9 AAUP conferences urge Congress to add colleges to Biden’s vaccine mandate

Dive Brief: 

  • Several state conferences of the American Association of University Professors, a faculty group, are urging federal lawmakers to help implement stronger coronavirus safety measures on campus. 
  • They’re asking members of Congress to support expanding President Joe Biden’s recent executive order mandating the coronavirus vaccine for certain employers to include all higher education institutions receiving federal funding. 
  • Additionally, they’re requesting that the lawmakers publicly pressure state lawmakers to undo orders that ban vaccine mandates. They also want them to promote vaccine requirements among their constituents. 

Dive Insight: 

The AAUP conferences are mostly located in Southern conservative states. They are Georgia, Louisiana, South Carolina, Texas, Tennessee, Virginia, Kentucky, Oklahoma and Indiana. 

They include groups under state laws or orders banning vaccine and mask mandates, prompting the AAUP groups to ask the federal government for help undoing those measures.

They’re asking members of Congress to pressure the Biden administration to include colleges receiving federal funding in the president’s recent executive order mandating that private employers with 100 or more workers require employees to be vaccinated or tested weekly for the virus.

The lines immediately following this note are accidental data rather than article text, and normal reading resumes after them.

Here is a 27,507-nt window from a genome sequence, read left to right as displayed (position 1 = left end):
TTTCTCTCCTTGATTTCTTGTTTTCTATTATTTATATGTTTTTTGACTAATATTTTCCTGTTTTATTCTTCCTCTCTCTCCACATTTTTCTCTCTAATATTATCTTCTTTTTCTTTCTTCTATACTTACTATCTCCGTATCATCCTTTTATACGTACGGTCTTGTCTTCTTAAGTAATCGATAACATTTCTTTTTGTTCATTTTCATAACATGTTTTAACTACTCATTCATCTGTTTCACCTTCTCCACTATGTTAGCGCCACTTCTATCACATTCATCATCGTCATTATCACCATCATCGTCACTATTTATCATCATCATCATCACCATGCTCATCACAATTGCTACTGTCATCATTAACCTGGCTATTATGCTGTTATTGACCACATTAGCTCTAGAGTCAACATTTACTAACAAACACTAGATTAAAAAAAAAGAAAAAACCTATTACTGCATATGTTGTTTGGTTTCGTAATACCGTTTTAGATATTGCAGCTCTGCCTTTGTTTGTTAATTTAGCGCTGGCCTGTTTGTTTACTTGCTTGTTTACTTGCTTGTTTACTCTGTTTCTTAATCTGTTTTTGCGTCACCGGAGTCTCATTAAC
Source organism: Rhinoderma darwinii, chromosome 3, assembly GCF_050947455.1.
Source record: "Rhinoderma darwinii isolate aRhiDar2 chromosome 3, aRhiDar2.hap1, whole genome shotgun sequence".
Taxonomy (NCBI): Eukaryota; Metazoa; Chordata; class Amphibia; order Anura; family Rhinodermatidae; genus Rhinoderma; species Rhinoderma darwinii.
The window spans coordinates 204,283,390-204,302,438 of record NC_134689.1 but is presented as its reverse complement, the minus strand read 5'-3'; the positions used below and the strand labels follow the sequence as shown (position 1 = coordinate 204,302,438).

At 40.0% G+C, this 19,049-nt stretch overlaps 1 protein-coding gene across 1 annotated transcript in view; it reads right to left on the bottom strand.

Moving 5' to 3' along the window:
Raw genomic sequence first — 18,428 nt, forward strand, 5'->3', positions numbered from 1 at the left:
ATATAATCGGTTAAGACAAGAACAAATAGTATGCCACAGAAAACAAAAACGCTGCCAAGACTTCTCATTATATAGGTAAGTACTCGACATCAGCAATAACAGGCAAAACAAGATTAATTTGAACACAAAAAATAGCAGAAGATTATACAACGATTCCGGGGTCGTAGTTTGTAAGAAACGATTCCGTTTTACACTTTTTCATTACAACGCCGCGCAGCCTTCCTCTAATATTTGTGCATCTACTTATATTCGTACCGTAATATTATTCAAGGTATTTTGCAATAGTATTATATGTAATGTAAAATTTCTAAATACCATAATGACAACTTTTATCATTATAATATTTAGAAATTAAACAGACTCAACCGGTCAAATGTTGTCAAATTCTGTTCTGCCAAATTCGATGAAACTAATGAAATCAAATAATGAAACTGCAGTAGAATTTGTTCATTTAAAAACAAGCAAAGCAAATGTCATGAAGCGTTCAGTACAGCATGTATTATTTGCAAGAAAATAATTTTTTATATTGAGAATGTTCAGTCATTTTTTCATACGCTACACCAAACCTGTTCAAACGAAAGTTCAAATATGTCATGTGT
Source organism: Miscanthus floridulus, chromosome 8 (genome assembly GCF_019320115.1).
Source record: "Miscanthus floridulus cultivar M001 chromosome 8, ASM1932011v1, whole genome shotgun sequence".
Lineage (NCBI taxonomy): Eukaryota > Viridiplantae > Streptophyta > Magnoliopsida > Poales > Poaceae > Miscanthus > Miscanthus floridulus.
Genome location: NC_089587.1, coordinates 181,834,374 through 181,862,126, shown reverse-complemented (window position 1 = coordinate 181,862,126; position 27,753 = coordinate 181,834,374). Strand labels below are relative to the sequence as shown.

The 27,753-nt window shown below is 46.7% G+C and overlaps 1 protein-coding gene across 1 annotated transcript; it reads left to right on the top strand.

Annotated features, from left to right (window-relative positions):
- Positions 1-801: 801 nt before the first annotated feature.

It’s still unclear how exactly the order will affect colleges, but it will likely cover some 1,300 private colleges with 100 or more full-time employees, as well as scores of public colleges, The Chronicle of Higher Education reported.

“Biden announcing his federal mandate gave us an opening,” said Matthew Boedy, president of the AAUP’s Georgia conference. He’s in the process of setting up meetings with several of the lawmakers he contacted about the issue. 

Recent protests at Georgia’s public universities spurred the conferences to take action. Weeklong demonstrations this month were designed to push the University System of Georgia to mandate masks or vaccines, but officials haven’t buckled under the pressure. 

“For these kind of problems to be happening in institutions of higher education is especially frustrating because we’re the institutions that are doing the science,” said Irene Mulvey, AAUP president. She added that ignoring science is a “moral failure of leadership.” 

Mulvey said the national AAUP organization is supporting faculty protests for stronger coronavirus measures on campus. It also recently called on higher ed institutions to follow public health guidance.   

Roughly 50 professors in the University of Georgia’s health sciences department are also planning to take action by implementing mask mandates in their classrooms next month, flouting system guidance. 

System Chancellor Teresa MacCartney responded this week in a letter to the professors planning their own mask mandates, telling the instructors their action was “not necessary” in the wake of declining coronavirus cases on campus and throughout the state. 

“These faculty probably feel like they’re in a building that’s on fire, and they’re being prohibited from using fire extinguishers,” Mulvey said.

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